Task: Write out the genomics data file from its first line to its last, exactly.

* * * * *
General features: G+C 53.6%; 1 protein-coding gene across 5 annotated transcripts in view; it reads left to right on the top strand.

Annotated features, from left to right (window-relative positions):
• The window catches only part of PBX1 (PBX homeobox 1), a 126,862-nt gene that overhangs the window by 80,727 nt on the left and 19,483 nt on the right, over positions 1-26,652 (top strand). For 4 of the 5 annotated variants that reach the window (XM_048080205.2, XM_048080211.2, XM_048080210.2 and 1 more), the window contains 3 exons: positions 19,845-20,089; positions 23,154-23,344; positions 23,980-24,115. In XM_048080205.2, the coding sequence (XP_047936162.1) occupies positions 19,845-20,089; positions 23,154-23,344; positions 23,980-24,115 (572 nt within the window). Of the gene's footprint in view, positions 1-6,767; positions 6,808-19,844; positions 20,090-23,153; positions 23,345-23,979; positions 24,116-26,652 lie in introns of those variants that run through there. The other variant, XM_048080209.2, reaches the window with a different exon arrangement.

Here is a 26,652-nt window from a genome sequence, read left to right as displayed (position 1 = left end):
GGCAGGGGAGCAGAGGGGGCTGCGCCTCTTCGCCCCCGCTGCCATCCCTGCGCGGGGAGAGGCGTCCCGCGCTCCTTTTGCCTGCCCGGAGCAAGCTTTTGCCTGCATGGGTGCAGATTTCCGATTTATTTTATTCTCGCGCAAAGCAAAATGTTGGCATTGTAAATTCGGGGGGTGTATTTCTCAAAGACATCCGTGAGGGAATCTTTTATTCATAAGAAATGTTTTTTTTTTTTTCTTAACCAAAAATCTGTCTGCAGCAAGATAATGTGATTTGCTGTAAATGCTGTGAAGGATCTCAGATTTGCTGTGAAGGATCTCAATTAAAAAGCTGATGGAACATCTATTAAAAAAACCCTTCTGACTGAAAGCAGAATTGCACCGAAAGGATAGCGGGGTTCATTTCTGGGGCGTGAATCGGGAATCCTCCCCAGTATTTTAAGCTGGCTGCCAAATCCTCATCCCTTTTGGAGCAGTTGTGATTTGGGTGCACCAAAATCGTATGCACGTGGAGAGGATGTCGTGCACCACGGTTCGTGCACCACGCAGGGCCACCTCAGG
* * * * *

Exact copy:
General features: G+C 53.6%; 1 protein-coding gene across 5 annotated transcripts in view; it reads left to right on the top strand.

Annotated features, from left to right (window-relative positions):
• The window catches only part of PBX1 (PBX homeobox 1), a 126,862-nt gene that overhangs the window by 80,727 nt on the left and 19,483 nt on the right, over positions 1-26,652 (top strand). For 4 of the 5 annotated variants that reach the window (XM_048080205.2, XM_048080211.2, XM_048080210.2 and 1 more), the window contains 3 exons: positions 19,845-20,089; positions 23,154-23,344; positions 23,980-24,115. In XM_048080205.2, the coding sequence (XP_047936162.1) occupies positions 19,845-20,089; positions 23,154-23,344; positions 23,980-24,115 (572 nt within the window). Of the gene's footprint in view, positions 1-6,767; positions 6,808-19,844; positions 20,090-23,153; positions 23,345-23,979; positions 24,116-26,652 lie in introns of those variants that run through there. The other variant, XM_048080209.2, reaches the window with a different exon arrangement.

Here is a 26,652-nt window from a genome sequence, read left to right as displayed (position 1 = left end):
GGCAGGGGAGCAGAGGGGGCTGCGCCTCTTCGCCCCCGCTGCCATCCCTGCGCGGGGAGAGGCGTCCCGCGCTCCTTTTGCCTGCCCGGAGCAAGCTTTTGCCTGCATGGGTGCAGATTTCCGATTTATTTTATTCTCGCGCAAAGCAAAATGTTGGCATTGTAAATTCGGGGGGTGTATTTCTCAAAGACATCCGTGAGGGAATCTTTTATTCATAAGAAATGTTTTTTTTTTTTTCTTAACCAAAAATCTGTCTGCAGCAAGATAATGTGATTTGCTGTAAATGCTGTGAAGGATCTCAGATTTGCTGTGAAGGATCTCAATTAAAAAGCTGATGGAACATCTATTAAAAAAACCCTTCTGACTGAAAGCAGAATTGCACCGAAAGGATAGCGGGGTTCATTTCTGGGGCGTGAATCGGGAATCCTCCCCAGTATTTTAAGCTGGCTGCCAAATCCTCATCCCTTTTGGAGCAGTTGTGATTTGGGTGCACCAAAATCGTATGCACGTGGAGAGGATGTCGTGCACCACGGTTCGTGCACCACGCAGGGCCACCTCAGG